UNITED STATES of America, Plaintiff-Appellee, v. Kenneth William KIRKLAND, Defendant-Appellant.
Decided: November 28, 2018
Before: FISHER,* WATFORD, and FRIEDLAND, Circuit Judges.
Christopher D. Baker, Angela Scott, DOJ-USAO, Fresno, CA, for Plaintiff - Appellee Carlton Gunn, Esquire, Attorney, Kaye, McLane, Bednarski & Litt, LLP, Pasadena, CA, for Defendant - Appellant
1. The district court properly denied Kirkland’s motion to suppress evidence obtained pursuant to a warrant authorizing the search of his home in connection with a burglary. Whether or not the warrant was supported by probable cause, the good faith reliance exception to the exclusionary rule applies because the search warrant affidavit established “at least a colorable argument for probable cause.” United States v. Luong, 470 F.3d 898, 903 (9th Cir. 2006). Kirkland’s thumb print was identified on a beer can seized in the kitchen of the burglarized home. Although it is possible that the thumb print was impressed before the beer can was inside the house, the circumstances surrounding the can—its discovery alongside fresh food and candles, along with a neighbor’s report of having observed individuals talking inside the house by candlelight the night before the can was seized—reasonably suggested that the can had recently been handled inside the house. The passage of a month between the burglary and the search did not render unreasonable the inference that the stolen items might still be in the possession of the burglar. See United States v. Jackson, 756 F.2d 703, 705 (9th Cir. 1985). Nor did the report of multiple individuals inside the burglarized home preclude probable cause to believe the stolen items might be found in Kirkland’s home, especially given that a white truck was observed at both locations.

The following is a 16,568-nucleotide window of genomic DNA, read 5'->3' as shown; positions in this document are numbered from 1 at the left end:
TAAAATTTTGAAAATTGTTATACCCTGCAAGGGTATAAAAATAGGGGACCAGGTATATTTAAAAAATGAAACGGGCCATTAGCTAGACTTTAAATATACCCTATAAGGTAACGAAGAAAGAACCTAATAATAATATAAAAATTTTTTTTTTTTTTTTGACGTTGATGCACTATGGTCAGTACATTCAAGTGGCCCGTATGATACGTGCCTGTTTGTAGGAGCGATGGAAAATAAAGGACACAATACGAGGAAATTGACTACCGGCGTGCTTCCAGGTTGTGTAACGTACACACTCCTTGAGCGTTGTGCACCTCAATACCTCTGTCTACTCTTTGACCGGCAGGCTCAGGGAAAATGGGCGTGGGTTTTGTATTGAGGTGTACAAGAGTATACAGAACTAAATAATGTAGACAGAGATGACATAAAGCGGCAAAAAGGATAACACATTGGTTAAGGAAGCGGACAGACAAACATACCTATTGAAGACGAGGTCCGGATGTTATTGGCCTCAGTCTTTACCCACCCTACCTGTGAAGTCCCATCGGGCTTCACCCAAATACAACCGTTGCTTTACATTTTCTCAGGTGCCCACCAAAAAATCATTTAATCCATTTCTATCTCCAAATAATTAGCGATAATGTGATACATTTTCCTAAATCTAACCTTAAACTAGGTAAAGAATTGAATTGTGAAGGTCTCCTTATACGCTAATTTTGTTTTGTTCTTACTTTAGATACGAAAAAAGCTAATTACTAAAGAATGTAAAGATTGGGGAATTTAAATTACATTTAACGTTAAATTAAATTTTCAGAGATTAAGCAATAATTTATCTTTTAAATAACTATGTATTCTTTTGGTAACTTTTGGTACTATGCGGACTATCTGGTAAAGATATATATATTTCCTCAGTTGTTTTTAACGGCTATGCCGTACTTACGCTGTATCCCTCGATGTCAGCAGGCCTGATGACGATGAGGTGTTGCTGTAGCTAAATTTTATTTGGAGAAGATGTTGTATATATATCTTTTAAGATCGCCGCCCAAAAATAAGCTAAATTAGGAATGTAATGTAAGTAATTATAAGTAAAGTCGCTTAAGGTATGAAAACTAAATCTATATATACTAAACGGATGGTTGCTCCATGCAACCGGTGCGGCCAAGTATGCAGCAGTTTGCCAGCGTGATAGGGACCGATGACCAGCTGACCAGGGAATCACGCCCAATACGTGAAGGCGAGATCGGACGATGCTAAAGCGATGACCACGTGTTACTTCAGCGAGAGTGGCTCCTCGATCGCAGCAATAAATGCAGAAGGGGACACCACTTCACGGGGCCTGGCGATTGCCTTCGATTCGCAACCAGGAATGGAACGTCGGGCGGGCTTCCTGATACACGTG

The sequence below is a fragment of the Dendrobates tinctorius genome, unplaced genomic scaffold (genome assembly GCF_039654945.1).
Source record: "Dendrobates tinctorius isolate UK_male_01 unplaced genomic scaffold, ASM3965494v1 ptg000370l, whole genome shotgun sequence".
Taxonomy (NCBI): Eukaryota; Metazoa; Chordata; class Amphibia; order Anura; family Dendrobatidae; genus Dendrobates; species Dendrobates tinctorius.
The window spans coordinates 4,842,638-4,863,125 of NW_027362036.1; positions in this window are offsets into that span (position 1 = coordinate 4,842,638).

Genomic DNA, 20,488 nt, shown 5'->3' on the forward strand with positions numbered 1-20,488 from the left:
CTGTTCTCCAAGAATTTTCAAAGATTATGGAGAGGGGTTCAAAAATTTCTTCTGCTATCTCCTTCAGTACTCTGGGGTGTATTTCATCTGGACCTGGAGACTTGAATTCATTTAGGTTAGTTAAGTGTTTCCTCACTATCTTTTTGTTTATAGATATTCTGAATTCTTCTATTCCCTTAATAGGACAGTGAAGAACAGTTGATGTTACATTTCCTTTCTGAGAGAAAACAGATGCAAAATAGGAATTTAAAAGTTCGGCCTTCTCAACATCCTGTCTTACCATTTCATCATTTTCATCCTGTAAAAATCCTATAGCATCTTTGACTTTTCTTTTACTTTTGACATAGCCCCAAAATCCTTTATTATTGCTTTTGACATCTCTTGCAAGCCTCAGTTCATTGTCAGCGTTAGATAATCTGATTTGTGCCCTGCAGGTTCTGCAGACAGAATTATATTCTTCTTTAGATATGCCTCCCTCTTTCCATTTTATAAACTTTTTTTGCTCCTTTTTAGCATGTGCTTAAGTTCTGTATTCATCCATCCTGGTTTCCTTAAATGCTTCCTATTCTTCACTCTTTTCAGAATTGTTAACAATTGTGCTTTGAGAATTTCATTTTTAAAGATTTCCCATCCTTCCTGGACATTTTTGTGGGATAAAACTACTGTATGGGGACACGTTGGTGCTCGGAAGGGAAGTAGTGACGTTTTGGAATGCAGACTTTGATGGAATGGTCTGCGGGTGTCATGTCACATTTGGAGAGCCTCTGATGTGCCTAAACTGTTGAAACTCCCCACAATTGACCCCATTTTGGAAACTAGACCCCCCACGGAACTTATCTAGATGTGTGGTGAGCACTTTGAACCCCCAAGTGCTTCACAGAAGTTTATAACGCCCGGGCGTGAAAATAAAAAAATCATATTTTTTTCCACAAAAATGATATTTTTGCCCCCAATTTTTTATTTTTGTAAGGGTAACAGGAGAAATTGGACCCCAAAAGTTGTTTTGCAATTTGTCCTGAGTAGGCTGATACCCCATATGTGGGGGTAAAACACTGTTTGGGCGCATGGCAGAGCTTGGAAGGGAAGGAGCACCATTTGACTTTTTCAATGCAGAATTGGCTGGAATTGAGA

2. The district court did not err in admitting the dual role testimony of a bomb squad officer because sufficient measures were taken to avoid juror confusion. The court issued a jury instruction addressing dual role testimony. The prosecutor prefaced her questions in such a way that it was reasonably apparent when she was eliciting expert testimony, and she laid an adequate foundation for the officer’s expert opinions. Finally, Kirkland had notice of the dual role testimony and was afforded a full opportunity for cross-examination.
3. The district court did not err in permitting an officer to explain why he did not record his interview with Kirkland. The suggestion of a possible connection to terrorism may have carried a risk of unfair prejudice, but that risk did not substantially outweigh the testimony’s relevance. See Fed. R. Evid. 403. Because the jury had recently been shown recorded excerpts from another officer’s interview with Kirkland, the testimony was relevant to the officer’s credibility and to avoid the appearance that the government was concealing evidence. The risk of prejudice was mitigated when the defense made clear on cross-examination and in its closing argument that Kirkland was not associated with any terrorist group.
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